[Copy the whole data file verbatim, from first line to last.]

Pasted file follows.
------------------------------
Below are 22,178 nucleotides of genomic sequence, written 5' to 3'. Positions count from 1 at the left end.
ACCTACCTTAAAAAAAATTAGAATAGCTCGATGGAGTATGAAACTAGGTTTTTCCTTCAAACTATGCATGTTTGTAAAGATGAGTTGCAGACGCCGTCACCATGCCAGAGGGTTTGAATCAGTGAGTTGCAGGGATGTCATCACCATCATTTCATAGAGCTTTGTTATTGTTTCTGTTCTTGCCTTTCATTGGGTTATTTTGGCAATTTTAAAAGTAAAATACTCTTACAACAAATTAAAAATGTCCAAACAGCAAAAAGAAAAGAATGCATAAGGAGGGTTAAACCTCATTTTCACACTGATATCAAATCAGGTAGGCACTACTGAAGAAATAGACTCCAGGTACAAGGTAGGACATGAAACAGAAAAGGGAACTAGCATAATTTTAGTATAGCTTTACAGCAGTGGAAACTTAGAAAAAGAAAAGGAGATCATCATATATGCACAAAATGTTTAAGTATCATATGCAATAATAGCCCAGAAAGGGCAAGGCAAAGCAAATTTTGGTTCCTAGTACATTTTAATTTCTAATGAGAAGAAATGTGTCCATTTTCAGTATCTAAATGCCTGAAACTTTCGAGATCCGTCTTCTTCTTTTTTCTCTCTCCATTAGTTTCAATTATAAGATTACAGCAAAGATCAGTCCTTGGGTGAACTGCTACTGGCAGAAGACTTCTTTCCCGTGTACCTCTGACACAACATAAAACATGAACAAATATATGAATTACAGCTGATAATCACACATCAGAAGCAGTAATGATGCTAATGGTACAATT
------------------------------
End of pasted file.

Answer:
Below are 22,178 nucleotides of genomic sequence, written 5' to 3'. Positions count from 1 at the left end.
ACCTACCTTAAAAAAAATTAGAATAGCTCGATGGAGTATGAAACTAGGTTTTTCCTTCAAACTATGCATGTTTGTAAAGATGAGTTGCAGACGCCGTCACCATGCCAGAGGGTTTGAATCAGTGAGTTGCAGGGATGTCATCACCATCATTTCATAGAGCTTTGTTATTGTTTCTGTTCTTGCCTTTCATTGGGTTATTTTGGCAATTTTAAAAGTAAAATACTCTTACAACAAATTAAAAATGTCCAAACAGCAAAAAGAAAAGAATGCATAAGGAGGGTTAAACCTCATTTTCACACTGATATCAAATCAGGTAGGCACTACTGAAGAAATAGACTCCAGGTACAAGGTAGGACATGAAACAGAAAAGGGAACTAGCATAATTTTAGTATAGCTTTACAGCAGTGGAAACTTAGAAAAAGAAAAGGAGATCATCATATATGCACAAAATGTTTAAGTATCATATGCAATAATAGCCCAGAAAGGGCAAGGCAAAGCAAATTTTGGTTCCTAGTACATTTTAATTTCTAATGAGAAGAAATGTGTCCATTTTCAGTATCTAAATGCCTGAAACTTTCGAGATCCGTCTTCTTCTTTTTTCTCTCTCCATTAGTTTCAATTATAAGATTACAGCAAAGATCAGTCCTTGGGTGAACTGCTACTGGCAGAAGACTTCTTTCCCGTGTACCTCTGACACAACATAAAACATGAACAAATATATGAATTACAGCTGATAATCACACATCAGAAGCAGTAATGATGCTAATGGTACAATT